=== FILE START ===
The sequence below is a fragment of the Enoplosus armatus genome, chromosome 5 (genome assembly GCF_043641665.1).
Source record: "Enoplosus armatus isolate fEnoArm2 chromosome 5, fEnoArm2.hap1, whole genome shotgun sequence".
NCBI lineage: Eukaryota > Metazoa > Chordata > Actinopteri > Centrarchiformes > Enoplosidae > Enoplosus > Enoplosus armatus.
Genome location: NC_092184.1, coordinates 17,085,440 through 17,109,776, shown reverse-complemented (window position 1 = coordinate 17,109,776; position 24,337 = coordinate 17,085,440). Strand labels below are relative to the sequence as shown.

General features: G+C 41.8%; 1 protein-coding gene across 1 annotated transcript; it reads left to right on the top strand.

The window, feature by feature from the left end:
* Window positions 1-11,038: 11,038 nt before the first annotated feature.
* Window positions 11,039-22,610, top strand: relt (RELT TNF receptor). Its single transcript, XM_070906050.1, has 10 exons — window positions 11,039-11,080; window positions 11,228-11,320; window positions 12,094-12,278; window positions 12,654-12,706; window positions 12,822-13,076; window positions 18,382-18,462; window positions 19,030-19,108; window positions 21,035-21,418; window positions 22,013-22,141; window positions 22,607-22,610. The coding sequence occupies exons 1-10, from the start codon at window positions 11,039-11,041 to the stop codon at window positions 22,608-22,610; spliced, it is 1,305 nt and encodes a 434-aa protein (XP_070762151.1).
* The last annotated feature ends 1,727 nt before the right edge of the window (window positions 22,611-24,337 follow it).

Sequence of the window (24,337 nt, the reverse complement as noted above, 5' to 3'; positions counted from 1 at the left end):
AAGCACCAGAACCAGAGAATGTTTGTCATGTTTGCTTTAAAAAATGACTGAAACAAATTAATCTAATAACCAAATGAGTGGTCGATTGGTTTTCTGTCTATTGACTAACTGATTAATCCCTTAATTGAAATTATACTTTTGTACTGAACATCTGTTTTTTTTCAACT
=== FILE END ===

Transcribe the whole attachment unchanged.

The sequence below is a fragment of the Enoplosus armatus genome, chromosome 5 (genome assembly GCF_043641665.1).
Source record: "Enoplosus armatus isolate fEnoArm2 chromosome 5, fEnoArm2.hap1, whole genome shotgun sequence".
NCBI lineage: Eukaryota > Metazoa > Chordata > Actinopteri > Centrarchiformes > Enoplosidae > Enoplosus > Enoplosus armatus.
Genome location: NC_092184.1, coordinates 17,085,440 through 17,109,776, shown reverse-complemented (window position 1 = coordinate 17,109,776; position 24,337 = coordinate 17,085,440). Strand labels below are relative to the sequence as shown.

General features: G+C 41.8%; 1 protein-coding gene across 1 annotated transcript; it reads left to right on the top strand.

The window, feature by feature from the left end:
* Window positions 1-11,038: 11,038 nt before the first annotated feature.
* Window positions 11,039-22,610, top strand: relt (RELT TNF receptor). Its single transcript, XM_070906050.1, has 10 exons — window positions 11,039-11,080; window positions 11,228-11,320; window positions 12,094-12,278; window positions 12,654-12,706; window positions 12,822-13,076; window positions 18,382-18,462; window positions 19,030-19,108; window positions 21,035-21,418; window positions 22,013-22,141; window positions 22,607-22,610. The coding sequence occupies exons 1-10, from the start codon at window positions 11,039-11,041 to the stop codon at window positions 22,608-22,610; spliced, it is 1,305 nt and encodes a 434-aa protein (XP_070762151.1).
* The last annotated feature ends 1,727 nt before the right edge of the window (window positions 22,611-24,337 follow it).

Sequence of the window (24,337 nt, the reverse complement as noted above, 5' to 3'; positions counted from 1 at the left end):
AAGCACCAGAACCAGAGAATGTTTGTCATGTTTGCTTTAAAAAATGACTGAAACAAATTAATCTAATAACCAAATGAGTGGTCGATTGGTTTTCTGTCTATTGACTAACTGATTAATCCCTTAATTGAAATTATACTTTTGTACTGAACATCTGTTTTTTTTCAACT